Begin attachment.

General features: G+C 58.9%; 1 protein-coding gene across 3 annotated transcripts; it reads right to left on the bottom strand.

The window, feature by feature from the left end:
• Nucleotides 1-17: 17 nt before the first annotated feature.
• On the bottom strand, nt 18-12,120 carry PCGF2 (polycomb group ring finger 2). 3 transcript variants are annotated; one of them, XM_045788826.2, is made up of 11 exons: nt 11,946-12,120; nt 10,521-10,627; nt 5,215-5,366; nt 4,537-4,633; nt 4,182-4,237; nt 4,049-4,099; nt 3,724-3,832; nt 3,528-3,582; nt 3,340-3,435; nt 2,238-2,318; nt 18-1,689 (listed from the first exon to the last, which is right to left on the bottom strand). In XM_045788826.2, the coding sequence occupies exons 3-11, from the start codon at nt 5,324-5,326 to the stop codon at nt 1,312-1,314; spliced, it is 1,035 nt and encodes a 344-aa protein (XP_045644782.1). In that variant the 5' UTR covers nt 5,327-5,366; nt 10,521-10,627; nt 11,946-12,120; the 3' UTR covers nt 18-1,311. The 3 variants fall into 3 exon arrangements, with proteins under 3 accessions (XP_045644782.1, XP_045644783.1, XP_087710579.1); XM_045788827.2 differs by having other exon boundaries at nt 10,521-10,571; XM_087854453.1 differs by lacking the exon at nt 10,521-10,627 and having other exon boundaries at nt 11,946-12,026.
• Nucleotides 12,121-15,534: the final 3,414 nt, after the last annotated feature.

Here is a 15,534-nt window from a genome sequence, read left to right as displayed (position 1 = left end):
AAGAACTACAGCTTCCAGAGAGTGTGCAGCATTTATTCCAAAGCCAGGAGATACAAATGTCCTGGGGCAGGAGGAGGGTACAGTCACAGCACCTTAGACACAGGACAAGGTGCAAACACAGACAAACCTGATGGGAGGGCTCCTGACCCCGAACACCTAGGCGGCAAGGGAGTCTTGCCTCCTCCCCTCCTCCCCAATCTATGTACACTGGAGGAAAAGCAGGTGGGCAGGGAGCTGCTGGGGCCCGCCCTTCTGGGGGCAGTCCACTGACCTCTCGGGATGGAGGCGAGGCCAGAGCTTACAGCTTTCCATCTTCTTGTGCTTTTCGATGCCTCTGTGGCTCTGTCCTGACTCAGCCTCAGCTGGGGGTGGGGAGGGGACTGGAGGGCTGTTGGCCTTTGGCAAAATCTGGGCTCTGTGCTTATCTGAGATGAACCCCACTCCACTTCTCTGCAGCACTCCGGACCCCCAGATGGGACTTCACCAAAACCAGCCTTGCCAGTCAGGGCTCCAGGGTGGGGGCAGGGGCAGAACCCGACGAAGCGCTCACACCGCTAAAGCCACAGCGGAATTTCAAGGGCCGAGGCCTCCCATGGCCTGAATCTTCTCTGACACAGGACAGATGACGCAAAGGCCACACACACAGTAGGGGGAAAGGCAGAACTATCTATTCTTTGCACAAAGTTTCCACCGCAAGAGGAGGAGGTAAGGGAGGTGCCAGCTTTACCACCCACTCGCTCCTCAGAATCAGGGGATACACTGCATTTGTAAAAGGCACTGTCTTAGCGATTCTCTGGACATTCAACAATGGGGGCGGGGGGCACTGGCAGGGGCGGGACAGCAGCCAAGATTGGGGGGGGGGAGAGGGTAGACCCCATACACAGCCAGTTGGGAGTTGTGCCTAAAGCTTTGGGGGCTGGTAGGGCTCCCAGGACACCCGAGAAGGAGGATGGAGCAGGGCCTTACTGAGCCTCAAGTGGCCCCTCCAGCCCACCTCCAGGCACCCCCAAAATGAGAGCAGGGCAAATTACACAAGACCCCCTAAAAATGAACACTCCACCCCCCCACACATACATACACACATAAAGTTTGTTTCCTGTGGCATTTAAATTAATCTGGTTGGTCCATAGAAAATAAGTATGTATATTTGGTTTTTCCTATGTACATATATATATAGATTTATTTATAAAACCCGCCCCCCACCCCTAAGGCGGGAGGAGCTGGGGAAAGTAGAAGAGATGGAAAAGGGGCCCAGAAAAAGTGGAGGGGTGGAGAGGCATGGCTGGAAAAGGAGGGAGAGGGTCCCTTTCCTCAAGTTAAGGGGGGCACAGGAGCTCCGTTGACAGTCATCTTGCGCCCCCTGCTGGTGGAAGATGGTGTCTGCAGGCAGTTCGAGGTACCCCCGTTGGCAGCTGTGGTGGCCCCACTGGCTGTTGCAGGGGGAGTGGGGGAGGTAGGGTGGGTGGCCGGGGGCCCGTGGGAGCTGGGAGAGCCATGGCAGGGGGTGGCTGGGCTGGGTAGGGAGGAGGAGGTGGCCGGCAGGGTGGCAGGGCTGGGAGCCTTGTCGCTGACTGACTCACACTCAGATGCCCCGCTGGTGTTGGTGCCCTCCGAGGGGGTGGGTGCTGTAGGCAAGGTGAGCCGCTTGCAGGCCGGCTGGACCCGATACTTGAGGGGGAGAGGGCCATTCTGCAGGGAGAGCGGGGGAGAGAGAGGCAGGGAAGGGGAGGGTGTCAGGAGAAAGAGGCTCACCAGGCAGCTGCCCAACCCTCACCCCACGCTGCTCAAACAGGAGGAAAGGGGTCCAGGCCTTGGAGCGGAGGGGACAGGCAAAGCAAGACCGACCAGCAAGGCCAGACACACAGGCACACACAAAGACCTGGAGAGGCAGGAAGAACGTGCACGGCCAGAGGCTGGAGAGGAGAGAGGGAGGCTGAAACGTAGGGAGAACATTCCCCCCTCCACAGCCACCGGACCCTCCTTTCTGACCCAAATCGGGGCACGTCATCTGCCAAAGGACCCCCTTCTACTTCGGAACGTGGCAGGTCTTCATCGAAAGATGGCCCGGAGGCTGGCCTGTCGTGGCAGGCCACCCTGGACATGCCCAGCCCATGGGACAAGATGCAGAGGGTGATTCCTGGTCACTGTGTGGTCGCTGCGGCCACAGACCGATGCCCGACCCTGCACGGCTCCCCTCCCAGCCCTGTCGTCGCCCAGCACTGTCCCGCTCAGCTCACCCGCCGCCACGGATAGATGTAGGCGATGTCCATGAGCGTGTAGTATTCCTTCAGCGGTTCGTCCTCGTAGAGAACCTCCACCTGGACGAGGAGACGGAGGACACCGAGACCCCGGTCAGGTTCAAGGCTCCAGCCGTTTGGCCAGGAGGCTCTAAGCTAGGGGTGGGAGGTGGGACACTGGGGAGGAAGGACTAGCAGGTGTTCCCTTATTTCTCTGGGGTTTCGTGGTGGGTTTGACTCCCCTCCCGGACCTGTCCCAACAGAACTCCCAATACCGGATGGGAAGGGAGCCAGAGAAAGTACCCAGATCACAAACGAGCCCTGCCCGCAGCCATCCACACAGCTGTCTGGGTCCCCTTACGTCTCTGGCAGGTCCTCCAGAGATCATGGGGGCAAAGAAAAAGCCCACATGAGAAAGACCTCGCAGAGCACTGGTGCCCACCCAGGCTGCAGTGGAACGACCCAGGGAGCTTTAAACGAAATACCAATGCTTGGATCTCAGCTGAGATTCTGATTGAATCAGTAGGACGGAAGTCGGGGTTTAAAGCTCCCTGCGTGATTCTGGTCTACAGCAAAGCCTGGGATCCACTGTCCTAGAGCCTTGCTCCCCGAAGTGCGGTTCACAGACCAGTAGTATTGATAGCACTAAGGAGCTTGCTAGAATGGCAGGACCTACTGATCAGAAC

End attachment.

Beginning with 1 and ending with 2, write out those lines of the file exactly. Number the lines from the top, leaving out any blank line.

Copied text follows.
General features: G+C 58.9%; 1 protein-coding gene across 3 annotated transcripts; it reads right to left on the bottom strand.

The window, feature by feature from the left end: